Are McCain’s attacks on Obama doing him any good ?

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Few people would associate Barack Obama with Britney Spears or Paris Hilton – America’s blondest and least political of celebrities. But thanks to the latest campaign advertisement from John McCain that link has now been established.

By Edward Luce in Washington

“He is the biggest celebrity in the world,” says the narrator against a picture of Mr Obama speaking to 200,000 people in Berlin, which then cuts to images of Ms Spears and Ms Hilton. “But is he ready to lead?”

Wednesday’s advertisement was the latest direct attack on Mr Obama that has fed into a growing angst among Republicans that their candidate’s campaign for the US presidency lacks a broader strategy.

In recent weeks, Mr McCain has sought to make up for the disproportionate media coverage of his Democratic rival by poking fun at Mr Obama’s persona and his allegedly self-inflated view of himself.

The McCain campaign privately calls Mr Obama “The One”. The Republican National committee campaign maintains an “Audacity Watch” that chronicles Mr Obama’s most highfalutin claims. And observers on the right often refer to the Democratic candidate as “Saint Obama”.

But many Republicans, including John Weaver, Mr McCain’s former campaign manager who described yesterday’s advertisement as “childish”, worry that Mr McCain is jeopardising his reputation for being a civil campaigner without putting forward a coherent message about what he would do as president.

Others, such as Mark Penn, who was head of strategy for Hillary Clinton’s campaign, say the advertisements are not particularly effective. Mr Penn devised Mrs Clinton’s notorious “3am phone call” advertisement which questioned Mr Obama’s credentials to be commander-in-chief.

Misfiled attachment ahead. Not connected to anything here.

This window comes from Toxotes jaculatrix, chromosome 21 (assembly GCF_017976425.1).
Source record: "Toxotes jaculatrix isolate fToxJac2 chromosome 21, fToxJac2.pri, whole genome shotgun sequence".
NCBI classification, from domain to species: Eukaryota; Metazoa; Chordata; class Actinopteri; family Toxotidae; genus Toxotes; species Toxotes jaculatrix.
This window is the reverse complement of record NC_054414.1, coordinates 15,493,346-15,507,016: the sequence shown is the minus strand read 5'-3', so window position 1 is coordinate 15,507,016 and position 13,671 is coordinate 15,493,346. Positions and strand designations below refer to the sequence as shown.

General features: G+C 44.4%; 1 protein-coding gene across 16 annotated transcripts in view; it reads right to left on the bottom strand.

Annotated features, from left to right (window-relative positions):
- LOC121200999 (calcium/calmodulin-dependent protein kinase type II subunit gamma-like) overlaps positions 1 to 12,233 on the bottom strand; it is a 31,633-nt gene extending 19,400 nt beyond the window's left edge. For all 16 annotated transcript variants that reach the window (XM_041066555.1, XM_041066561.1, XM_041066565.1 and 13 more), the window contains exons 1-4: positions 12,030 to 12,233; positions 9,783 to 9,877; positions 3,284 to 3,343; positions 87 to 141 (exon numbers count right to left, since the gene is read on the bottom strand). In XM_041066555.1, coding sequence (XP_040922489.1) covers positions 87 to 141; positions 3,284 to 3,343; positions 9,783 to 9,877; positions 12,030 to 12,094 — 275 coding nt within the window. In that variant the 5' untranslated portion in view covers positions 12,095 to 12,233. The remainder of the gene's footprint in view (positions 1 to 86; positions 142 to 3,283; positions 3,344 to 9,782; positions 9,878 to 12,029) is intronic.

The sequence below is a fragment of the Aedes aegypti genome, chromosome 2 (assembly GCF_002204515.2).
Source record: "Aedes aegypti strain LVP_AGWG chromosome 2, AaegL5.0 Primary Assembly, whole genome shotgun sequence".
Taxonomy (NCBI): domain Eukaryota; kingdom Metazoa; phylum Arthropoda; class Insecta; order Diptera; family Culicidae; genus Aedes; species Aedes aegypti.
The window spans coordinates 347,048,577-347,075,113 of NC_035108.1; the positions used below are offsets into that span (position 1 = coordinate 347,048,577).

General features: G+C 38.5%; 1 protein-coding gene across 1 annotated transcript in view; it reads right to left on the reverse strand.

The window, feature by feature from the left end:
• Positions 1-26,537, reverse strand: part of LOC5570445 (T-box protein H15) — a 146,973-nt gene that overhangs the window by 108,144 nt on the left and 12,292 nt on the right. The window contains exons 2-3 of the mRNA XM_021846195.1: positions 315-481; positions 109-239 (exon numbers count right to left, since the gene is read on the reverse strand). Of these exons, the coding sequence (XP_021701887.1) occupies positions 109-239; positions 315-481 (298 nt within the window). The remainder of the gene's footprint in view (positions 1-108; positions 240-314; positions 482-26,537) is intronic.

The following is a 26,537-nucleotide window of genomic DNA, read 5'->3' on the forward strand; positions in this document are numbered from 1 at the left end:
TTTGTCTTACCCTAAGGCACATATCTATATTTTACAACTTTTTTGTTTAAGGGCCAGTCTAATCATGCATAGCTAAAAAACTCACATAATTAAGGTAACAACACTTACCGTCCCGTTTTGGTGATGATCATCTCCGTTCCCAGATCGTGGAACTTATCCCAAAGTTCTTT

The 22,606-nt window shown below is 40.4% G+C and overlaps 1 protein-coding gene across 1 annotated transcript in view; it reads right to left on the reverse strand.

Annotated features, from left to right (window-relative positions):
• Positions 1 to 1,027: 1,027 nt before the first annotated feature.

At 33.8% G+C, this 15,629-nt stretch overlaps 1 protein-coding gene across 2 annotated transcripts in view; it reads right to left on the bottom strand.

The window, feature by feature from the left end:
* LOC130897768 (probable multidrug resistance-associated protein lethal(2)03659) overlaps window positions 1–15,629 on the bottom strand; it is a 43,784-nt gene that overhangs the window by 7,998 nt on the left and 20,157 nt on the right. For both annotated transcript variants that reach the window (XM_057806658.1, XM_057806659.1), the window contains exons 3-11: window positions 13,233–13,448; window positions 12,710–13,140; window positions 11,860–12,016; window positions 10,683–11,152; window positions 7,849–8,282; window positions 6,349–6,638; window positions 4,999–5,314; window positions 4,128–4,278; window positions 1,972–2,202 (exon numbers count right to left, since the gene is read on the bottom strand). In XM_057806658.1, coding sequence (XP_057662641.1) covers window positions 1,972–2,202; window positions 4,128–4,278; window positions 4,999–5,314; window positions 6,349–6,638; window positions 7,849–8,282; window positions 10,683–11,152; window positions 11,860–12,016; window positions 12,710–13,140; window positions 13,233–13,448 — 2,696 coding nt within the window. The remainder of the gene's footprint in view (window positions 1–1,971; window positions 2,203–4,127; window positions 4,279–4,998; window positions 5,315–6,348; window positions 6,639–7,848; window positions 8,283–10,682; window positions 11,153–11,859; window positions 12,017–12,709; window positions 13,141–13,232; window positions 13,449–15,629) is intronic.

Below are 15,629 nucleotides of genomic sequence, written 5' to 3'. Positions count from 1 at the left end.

Mr Penn also pointed to the previous McCain advertisement last weekend, which wrongly claimed Mr Obama cancelled a visit to see wounded troops in Germany because the Pentagon would not permit the media to accompany him. This has since been debunked.

“It looks like the McCain campaign is grasping at anything to try to grab attention because the Obama campaign is getting so much more media coverage,” said Mr Penn. “It is perfectly reasonable to attack your opponent’s readiness to be president. But if you’re going to do it you should do it effectively.”

The Obama campaign said: “On a day when major news organisations across the country are taking Senator McCain to task for a steady stream of false, negative attacks, his campaign has launched yet another – or, as some might say ‘Oops! He did it again’.’’

Others allege that Mr McCain’s attacks are no substitute for a strategy. “There is no McCain strategy as far as I can tell,” said Norm Ornstein, a senior fellow at the conservative American Enterprise Institute. “McCain is trying to sow doubts in voters’ minds about Obama and presenting himself as a safe harbour. But he is not doing it very well.”

But the McCain campaign, which remains in a close race with Mr Obama according to the opinion polls, suggests there will be plenty more to come.

“Look this is a legitimate approach – Obama is a celebrity, probably the biggest celebrity in the world,” says Charlie Black, a senior adviser. “He had 200,000 Germans screaming for him and none of them have a vote in this election. It is perfectly legitimate to ask whether that qualifies him for the job.”

Juleanna Glover, another McCain adviser, said: “By the standards of political campaigns this was a benign advertisement. Defining your opponent early and negatively is a strategy. That is the game at this stage of a campaign.”

The Financial Times

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